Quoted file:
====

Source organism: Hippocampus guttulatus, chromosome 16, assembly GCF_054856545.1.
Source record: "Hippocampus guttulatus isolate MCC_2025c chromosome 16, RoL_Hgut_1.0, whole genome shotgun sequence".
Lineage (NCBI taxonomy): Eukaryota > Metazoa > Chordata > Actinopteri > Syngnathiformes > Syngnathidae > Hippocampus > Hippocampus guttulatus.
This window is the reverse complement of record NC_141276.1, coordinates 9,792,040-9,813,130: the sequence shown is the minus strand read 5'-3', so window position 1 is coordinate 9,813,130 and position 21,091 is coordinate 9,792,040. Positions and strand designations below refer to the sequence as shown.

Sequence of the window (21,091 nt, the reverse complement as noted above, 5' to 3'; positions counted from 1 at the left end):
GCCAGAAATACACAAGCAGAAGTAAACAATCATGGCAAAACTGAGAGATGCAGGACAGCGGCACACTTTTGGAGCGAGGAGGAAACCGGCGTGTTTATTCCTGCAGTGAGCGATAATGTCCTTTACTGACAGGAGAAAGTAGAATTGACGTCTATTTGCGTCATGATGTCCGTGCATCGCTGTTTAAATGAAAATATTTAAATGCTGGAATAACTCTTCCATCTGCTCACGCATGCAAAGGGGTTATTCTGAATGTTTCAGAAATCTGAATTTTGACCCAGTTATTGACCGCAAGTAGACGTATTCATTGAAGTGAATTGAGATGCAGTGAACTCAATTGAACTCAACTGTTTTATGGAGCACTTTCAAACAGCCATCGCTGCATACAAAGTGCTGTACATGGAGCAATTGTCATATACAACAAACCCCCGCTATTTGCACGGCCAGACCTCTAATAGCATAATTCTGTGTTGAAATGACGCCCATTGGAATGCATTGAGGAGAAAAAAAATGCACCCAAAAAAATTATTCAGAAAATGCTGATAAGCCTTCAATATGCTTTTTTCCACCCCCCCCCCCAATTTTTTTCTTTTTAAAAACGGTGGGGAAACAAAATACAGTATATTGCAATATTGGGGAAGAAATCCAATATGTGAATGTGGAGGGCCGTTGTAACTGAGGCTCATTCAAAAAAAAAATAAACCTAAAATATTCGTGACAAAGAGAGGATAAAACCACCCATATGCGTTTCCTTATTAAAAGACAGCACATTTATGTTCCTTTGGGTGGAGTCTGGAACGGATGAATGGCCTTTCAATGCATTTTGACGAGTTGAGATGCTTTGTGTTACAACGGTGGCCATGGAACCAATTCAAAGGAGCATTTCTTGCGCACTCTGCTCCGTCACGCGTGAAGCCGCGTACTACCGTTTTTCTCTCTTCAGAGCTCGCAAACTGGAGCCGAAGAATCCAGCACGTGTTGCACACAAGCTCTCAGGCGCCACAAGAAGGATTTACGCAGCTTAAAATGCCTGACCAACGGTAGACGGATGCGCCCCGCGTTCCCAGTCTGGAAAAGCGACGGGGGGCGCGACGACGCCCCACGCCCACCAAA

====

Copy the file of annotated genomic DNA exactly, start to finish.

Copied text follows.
Source organism: Hippocampus guttulatus, chromosome 16, assembly GCF_054856545.1.
Source record: "Hippocampus guttulatus isolate MCC_2025c chromosome 16, RoL_Hgut_1.0, whole genome shotgun sequence".
Lineage (NCBI taxonomy): Eukaryota > Metazoa > Chordata > Actinopteri > Syngnathiformes > Syngnathidae > Hippocampus > Hippocampus guttulatus.
This window is the reverse complement of record NC_141276.1, coordinates 9,792,040-9,813,130: the sequence shown is the minus strand read 5'-3', so window position 1 is coordinate 9,813,130 and position 21,091 is coordinate 9,792,040. Positions and strand designations below refer to the sequence as shown.

Sequence of the window (21,091 nt, the reverse complement as noted above, 5' to 3'; positions counted from 1 at the left end):
GCCAGAAATACACAAGCAGAAGTAAACAATCATGGCAAAACTGAGAGATGCAGGACAGCGGCACACTTTTGGAGCGAGGAGGAAACCGGCGTGTTTATTCCTGCAGTGAGCGATAATGTCCTTTACTGACAGGAGAAAGTAGAATTGACGTCTATTTGCGTCATGATGTCCGTGCATCGCTGTTTAAATGAAAATATTTAAATGCTGGAATAACTCTTCCATCTGCTCACGCATGCAAAGGGGTTATTCTGAATGTTTCAGAAATCTGAATTTTGACCCAGTTATTGACCGCAAGTAGACGTATTCATTGAAGTGAATTGAGATGCAGTGAACTCAATTGAACTCAACTGTTTTATGGAGCACTTTCAAACAGCCATCGCTGCATACAAAGTGCTGTACATGGAGCAATTGTCATATACAACAAACCCCCGCTATTTGCACGGCCAGACCTCTAATAGCATAATTCTGTGTTGAAATGACGCCCATTGGAATGCATTGAGGAGAAAAAAAATGCACCCAAAAAAATTATTCAGAAAATGCTGATAAGCCTTCAATATGCTTTTTTCCACCCCCCCCCCCAATTTTTTTCTTTTTAAAAACGGTGGGGAAACAAAATACAGTATATTGCAATATTGGGGAAGAAATCCAATATGTGAATGTGGAGGGCCGTTGTAACTGAGGCTCATTCAAAAAAAAAATAAACCTAAAATATTCGTGACAAAGAGAGGATAAAACCACCCATATGCGTTTCCTTATTAAAAGACAGCACATTTATGTTCCTTTGGGTGGAGTCTGGAACGGATGAATGGCCTTTCAATGCATTTTGACGAGTTGAGATGCTTTGTGTTACAACGGTGGCCATGGAACCAATTCAAAGGAGCATTTCTTGCGCACTCTGCTCCGTCACGCGTGAAGCCGCGTACTACCGTTTTTCTCTCTTCAGAGCTCGCAAACTGGAGCCGAAGAATCCAGCACGTGTTGCACACAAGCTCTCAGGCGCCACAAGAAGGATTTACGCAGCTTAAAATGCCTGACCAACGGTAGACGGATGCGCCCCGCGTTCCCAGTCTGGAAAAGCGACGGGGGGCGCGACGACGCCCCACGCCCACCAAA